"Adversity and Self-Possession" (from Chapter 4 of Everything Has Two Handles by Ronald Pies)
"'A wise man ought not to regret his struggles with fortune any more than a brave soldier should be intimidated by the noise of battle.'
~ Boethius, Consolation of Philosophy (Trans. Richard Green 1962, 99)
As Boethius also noted, 'The only true joy is self-possession in the face of adversity' (27) . . .
'The art of living resembles wrestling more than dancing . . .'
~ Marcus Aurelius (Farquharson, 50)
Why wrestling? Marcus explains that in life, as in wrestling, we must stand 'prepared and unshaken' to meet whatever comes our way."
The idea is common across many, if not most, cultures that life consists of struggle and adversity (for whom is this not our experience?), although the Stoics would say that this is not an evil or bad thing. The Stoic expects this adversity, anticipates it, even welcomes it as something of a whetstone upon which to hone skills and philosophy.
There is a reason for ensuring that nothing ever takes us by surprise. We should project our thoughts ahead of us at every turn and have in mind every possible eventuality instead of only the usual course of events . . . we should be anticipating not merely all that commonly happens but all that is conceivably capable of happening, if we do not want to be overwhelmed and struck numb by rare events . . .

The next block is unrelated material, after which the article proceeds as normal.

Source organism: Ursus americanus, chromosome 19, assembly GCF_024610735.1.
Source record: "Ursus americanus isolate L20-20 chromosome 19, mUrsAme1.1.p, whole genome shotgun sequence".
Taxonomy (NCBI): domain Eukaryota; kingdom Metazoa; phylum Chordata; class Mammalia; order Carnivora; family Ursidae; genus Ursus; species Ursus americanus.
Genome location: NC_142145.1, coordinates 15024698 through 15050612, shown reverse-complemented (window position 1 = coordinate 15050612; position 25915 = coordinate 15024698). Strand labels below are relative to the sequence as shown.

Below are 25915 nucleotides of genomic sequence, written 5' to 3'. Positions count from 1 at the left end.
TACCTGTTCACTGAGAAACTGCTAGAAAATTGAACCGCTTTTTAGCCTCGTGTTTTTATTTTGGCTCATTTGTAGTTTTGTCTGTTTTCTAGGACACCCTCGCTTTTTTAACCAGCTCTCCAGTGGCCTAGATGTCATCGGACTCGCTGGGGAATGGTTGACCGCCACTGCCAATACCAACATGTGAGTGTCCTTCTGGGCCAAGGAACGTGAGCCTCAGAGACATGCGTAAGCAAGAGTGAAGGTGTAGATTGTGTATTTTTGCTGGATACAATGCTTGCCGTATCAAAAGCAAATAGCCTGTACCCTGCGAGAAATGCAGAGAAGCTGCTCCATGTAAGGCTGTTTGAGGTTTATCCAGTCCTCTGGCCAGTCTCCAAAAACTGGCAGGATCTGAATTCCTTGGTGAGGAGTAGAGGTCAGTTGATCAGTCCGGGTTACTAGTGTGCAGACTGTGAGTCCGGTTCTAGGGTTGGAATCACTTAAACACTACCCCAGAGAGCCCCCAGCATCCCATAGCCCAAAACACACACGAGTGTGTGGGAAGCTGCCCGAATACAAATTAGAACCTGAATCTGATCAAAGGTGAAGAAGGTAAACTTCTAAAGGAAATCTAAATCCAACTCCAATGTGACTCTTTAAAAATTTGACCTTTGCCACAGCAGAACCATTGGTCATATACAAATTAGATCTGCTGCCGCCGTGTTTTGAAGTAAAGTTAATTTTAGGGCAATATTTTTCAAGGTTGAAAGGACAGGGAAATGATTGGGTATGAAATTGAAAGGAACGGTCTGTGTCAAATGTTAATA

~ Seneca, Letter XCI (Campbell, 178-9)"
Life is not fair, and rarely is it kind. Those expecting it to be either are frequently to be disappointed. The Stoic expects and prepares for both, and accepts graciously when life does offer some gentle kindness.
"Good fortune deceives, adverse fortune teaches.
~ Boethius, The Consolation of Philosophy
Reckon on everything, expect everything.